Discover Your Data Maturity Level
Discover Your Data Maturity Level
Discover Your Data Maturity Level
Discover Your Data Maturity Level
Discover Your Data Maturity Level
Discover Your Data Maturity Level

Using AI to Bring Legal Data and Data Science to Life

Natural Language Processing (NLP) in a Nutshell

Researchers and developers have been working on natural language processing (NLP) and machine learning packages for over twenty years. NLP tools are in all sorts of products, from search engines to customer service chatbots. Odds are, you’ll interact with an NLP technology at some point today, like Apple’s Siri or Amazon Alexa, that is programmed to understand simple queries. As NLP tech tools learn how to answer simple questions correctly, the data used to train them makes it possible for more complex queries.

NLP’s iterative acquisition of English proficiency is not too dissimilar from how people acquire language as children. First, we learn common, easy-to-use words and phrases, and then more vocabulary, syntax, and grammar develop through trial and error over a child’s first decade or so. Likewise, NLP tools use machine learning the same way, with developers feeding new data into the system and determining its progress through trial and error.

A simple Google search is another familiar example of NLP usage. When you type a question into Google’s search bar, that question gets parsed by NLP and transformed from a sentence a human understands into a machine-readable query that the search engine can interpret and answer.

The NLTK Toolkit for NLP

You may not have heard of the Natural Language Toolkit (NLTK), but you’ve almost certainly used an app or software package that uses this NLP library. NLTK is a Python-based NLP tool that works great with general knowledge, the NLP toolkit used by the everyday app. First built at the turn of the 21st Century, NLTK is used to find and extract text and parse that text according to carefully designed rules. Several universities are teaching NLTK around the world.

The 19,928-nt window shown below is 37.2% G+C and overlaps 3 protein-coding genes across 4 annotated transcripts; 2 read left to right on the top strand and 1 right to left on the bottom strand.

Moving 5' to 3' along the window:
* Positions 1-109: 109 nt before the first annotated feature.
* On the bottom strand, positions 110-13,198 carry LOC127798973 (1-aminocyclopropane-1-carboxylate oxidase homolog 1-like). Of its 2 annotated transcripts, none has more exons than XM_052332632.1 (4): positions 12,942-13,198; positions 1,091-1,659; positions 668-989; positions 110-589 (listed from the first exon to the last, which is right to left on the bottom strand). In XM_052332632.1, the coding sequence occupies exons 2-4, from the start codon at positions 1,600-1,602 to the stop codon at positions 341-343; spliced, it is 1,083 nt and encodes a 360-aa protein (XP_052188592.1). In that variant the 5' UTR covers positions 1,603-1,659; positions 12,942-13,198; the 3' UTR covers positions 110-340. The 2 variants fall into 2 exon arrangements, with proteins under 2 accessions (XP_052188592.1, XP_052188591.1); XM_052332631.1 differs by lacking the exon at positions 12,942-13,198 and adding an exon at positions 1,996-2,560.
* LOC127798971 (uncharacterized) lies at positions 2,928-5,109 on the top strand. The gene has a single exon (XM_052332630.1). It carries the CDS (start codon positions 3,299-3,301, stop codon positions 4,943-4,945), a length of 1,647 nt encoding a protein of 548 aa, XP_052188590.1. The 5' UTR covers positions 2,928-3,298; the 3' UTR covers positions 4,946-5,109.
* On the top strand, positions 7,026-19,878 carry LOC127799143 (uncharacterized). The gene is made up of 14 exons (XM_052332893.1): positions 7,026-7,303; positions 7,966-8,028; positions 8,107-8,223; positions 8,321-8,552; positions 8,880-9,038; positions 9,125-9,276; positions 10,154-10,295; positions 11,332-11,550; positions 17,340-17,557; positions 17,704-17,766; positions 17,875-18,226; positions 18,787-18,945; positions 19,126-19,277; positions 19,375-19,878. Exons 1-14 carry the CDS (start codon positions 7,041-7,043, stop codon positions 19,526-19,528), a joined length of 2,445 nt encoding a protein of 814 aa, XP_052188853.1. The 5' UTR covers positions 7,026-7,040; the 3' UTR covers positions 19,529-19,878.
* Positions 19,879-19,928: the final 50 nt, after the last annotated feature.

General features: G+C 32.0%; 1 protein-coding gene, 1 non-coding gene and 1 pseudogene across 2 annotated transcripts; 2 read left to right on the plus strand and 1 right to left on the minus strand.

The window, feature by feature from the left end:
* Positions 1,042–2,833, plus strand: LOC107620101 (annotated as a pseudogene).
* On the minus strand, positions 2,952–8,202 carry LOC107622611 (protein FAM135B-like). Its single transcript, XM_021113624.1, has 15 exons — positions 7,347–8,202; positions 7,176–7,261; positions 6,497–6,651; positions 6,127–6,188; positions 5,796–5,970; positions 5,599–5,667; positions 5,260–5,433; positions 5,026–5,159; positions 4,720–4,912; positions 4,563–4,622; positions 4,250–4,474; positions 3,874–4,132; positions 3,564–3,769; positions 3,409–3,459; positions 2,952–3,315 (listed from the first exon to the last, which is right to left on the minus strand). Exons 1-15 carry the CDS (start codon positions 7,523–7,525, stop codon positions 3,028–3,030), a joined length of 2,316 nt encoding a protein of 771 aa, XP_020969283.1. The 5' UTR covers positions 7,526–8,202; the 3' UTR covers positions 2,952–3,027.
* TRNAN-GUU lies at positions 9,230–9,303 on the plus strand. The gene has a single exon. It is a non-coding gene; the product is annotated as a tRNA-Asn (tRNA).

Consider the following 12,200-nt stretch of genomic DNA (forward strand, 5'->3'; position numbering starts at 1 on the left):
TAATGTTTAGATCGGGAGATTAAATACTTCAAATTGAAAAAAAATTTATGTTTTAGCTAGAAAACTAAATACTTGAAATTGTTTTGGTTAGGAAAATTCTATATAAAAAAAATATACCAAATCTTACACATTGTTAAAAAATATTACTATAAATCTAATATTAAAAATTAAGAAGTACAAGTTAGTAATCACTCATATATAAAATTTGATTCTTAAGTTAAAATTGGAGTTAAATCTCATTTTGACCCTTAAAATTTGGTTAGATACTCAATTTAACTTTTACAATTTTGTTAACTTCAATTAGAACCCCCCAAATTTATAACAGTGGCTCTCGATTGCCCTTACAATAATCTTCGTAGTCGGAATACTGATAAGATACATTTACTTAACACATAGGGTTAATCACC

NLP software like NLTK works wonders for general text analysis but leaves much to be desired when it comes to more specific areas of expertise. Several NLP tools have already been tailor-made for the medical field, for example. These toolkits take NLP libraries like NLTK and train them further to extract and analyze language specific to their field. For example, in the medical field, these NLP tools would have terms describing diseases, or the names of various microbes, or obscure pharmaceutical words that most people seldom or never use. In legal, NLP tools like Elevate’s LexNLP contain all of the unique language specific to law.

LexNLP and Law

Researchers and developers have produced NLP tools for medicine and other fields, but there are few comparable tools for the legal field. The legal field is integral to society, employs millions of people worldwide, and – just like medicine – it has its own distinct, intricate lexicon. Yet, law has not seen much development of a comparable NLP tool.

Elevate has filled this gap with LexNLP. The design of LexNLP provides legal professionals with tools and data to work with real legal and regulatory text, including statutes, regulations, court opinions, briefs, contracts, and other legal work product. LexNLP is a Python-based toolkit just like NLTK and operates in a similar manner. In terms of the ability to find, extract, and analyze text, think of NLTK as an undergraduate with a bachelor’s degree in English. At the same time, LexNLP is a law school graduate with several years of experience at a firm. Just like an undergraduate who goes to law school, LexNLP takes NLTK’s natural language library and adds additional terms, grammatical structures, and other elements specific to legal and regulatory documents.